[We welcomed Shadrach to The Treasured Ones Foster Home]

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[October 9th, 2014]
[Light for Children Education Center officially opened]

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[October 11th, 2014]
[Partnered with Joni and Friends Wheels for the World to give custom pediatric wheelchairs to 11 children]

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[October 18th, 2014]
[Ellie continues to surprise all doctors by making huge strides in her development]

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[December 2014]
[We open the Special Needs Resource Center at KCH Inclusive School complete with art room, physical therapy room, computer lab and store]

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[December 24th, 2014]
[Ellie’s first Christmas]

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[December 25th, 2014]
[Ellie home for 4 months & celebrating our first holidays as a family of 2]

Thoughts on Motherhood [Inside Out]

Over three months ago, Ellie Grace came home. And life has not been the same since. I was thrown into instant motherhood through adoption, a blessing and a calling I have been dreaming about for years. I thought I knew what I was getting myself into, but really I had no idea.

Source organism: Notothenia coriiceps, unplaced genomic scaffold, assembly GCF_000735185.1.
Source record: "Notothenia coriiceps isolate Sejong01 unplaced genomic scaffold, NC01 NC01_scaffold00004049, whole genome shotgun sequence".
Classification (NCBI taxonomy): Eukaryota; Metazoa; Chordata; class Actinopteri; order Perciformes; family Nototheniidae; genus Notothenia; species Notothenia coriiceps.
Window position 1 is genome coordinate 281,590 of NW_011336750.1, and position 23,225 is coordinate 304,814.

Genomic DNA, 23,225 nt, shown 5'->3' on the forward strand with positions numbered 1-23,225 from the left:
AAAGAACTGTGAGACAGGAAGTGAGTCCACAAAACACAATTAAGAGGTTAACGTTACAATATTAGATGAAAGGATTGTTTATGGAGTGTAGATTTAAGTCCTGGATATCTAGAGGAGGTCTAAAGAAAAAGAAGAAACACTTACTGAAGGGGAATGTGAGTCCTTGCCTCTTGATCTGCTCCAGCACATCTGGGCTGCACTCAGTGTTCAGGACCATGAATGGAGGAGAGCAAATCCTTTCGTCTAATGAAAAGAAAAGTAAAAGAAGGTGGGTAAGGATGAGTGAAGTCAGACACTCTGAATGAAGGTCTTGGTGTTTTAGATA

Motherhood guts you from the inside out. Fully. Completely. Totally rips your heart apart. When Ellie came home I knew I would watch her be transformed by love, but little did I know that I would be going through a major transformation as well.

Motherhood reveals the deepest, darkest, most ugly parts of your heart. When it’s 3am and the moon is shining bright, and you are wide awake with a screaming child who refuses to sleep, your first response isn’t to react with patience and understand. It’s easier to become frustrated and have a short temper. You say mean things and use strong words. You pace back and forth thinking of your wrongdoings of the day. You question your ability to parent and wonder what the heck you are doing. The ugly and the nasty parts of your heart surface in those moments and you live minute by minute. In those moments you have two choices, let those ugly heart parts continue to saturate your actions and thoughts, or pray for God to change them.